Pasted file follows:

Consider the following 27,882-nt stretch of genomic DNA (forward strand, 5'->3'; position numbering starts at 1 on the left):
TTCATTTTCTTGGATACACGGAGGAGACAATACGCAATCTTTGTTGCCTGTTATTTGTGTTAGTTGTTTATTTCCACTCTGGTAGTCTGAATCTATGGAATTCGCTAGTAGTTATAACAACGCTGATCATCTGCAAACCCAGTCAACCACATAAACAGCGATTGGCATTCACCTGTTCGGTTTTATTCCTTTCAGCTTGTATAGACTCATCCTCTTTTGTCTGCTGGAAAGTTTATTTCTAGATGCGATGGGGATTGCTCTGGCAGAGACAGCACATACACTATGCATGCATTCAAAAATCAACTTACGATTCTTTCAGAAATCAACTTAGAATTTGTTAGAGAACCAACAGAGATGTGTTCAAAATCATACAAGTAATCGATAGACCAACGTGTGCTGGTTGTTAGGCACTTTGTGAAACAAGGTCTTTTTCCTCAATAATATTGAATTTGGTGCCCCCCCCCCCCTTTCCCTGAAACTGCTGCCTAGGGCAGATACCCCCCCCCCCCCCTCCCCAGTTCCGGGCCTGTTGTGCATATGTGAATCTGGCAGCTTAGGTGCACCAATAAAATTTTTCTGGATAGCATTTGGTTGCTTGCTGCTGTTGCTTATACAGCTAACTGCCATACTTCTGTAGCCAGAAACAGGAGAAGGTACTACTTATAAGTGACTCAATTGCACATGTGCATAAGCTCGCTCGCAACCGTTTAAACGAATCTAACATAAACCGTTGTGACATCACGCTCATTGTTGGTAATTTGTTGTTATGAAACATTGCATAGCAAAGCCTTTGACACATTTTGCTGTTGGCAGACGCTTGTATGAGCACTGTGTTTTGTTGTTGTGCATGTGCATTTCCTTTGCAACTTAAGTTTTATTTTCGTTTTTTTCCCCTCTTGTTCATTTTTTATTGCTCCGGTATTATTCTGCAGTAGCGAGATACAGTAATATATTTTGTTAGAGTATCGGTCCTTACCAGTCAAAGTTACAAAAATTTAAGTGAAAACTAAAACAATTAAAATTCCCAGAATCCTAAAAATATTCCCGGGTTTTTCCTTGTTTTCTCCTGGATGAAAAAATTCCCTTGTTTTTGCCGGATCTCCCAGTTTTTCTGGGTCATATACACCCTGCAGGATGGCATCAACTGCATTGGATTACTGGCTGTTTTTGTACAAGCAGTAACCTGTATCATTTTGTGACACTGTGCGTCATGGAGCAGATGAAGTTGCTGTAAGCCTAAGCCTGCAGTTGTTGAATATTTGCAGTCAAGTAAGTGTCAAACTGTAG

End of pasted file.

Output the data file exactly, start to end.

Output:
Consider the following 27,882-nt stretch of genomic DNA (forward strand, 5'->3'; position numbering starts at 1 on the left):
TTCATTTTCTTGGATACACGGAGGAGACAATACGCAATCTTTGTTGCCTGTTATTTGTGTTAGTTGTTTATTTCCACTCTGGTAGTCTGAATCTATGGAATTCGCTAGTAGTTATAACAACGCTGATCATCTGCAAACCCAGTCAACCACATAAACAGCGATTGGCATTCACCTGTTCGGTTTTATTCCTTTCAGCTTGTATAGACTCATCCTCTTTTGTCTGCTGGAAAGTTTATTTCTAGATGCGATGGGGATTGCTCTGGCAGAGACAGCACATACACTATGCATGCATTCAAAAATCAACTTACGATTCTTTCAGAAATCAACTTAGAATTTGTTAGAGAACCAACAGAGATGTGTTCAAAATCATACAAGTAATCGATAGACCAACGTGTGCTGGTTGTTAGGCACTTTGTGAAACAAGGTCTTTTTCCTCAATAATATTGAATTTGGTGCCCCCCCCCCCCTTTCCCTGAAACTGCTGCCTAGGGCAGATACCCCCCCCCCCCCCTCCCCAGTTCCGGGCCTGTTGTGCATATGTGAATCTGGCAGCTTAGGTGCACCAATAAAATTTTTCTGGATAGCATTTGGTTGCTTGCTGCTGTTGCTTATACAGCTAACTGCCATACTTCTGTAGCCAGAAACAGGAGAAGGTACTACTTATAAGTGACTCAATTGCACATGTGCATAAGCTCGCTCGCAACCGTTTAAACGAATCTAACATAAACCGTTGTGACATCACGCTCATTGTTGGTAATTTGTTGTTATGAAACATTGCATAGCAAAGCCTTTGACACATTTTGCTGTTGGCAGACGCTTGTATGAGCACTGTGTTTTGTTGTTGTGCATGTGCATTTCCTTTGCAACTTAAGTTTTATTTTCGTTTTTTTCCCCTCTTGTTCATTTTTTATTGCTCCGGTATTATTCTGCAGTAGCGAGATACAGTAATATATTTTGTTAGAGTATCGGTCCTTACCAGTCAAAGTTACAAAAATTTAAGTGAAAACTAAAACAATTAAAATTCCCAGAATCCTAAAAATATTCCCGGGTTTTTCCTTGTTTTCTCCTGGATGAAAAAATTCCCTTGTTTTTGCCGGATCTCCCAGTTTTTCTGGGTCATATACACCCTGCAGGATGGCATCAACTGCATTGGATTACTGGCTGTTTTTGTACAAGCAGTAACCTGTATCATTTTGTGACACTGTGCGTCATGGAGCAGATGAAGTTGCTGTAAGCCTAAGCCTGCAGTTGTTGAATATTTGCAGTCAAGTAAGTGTCAAACTGTAG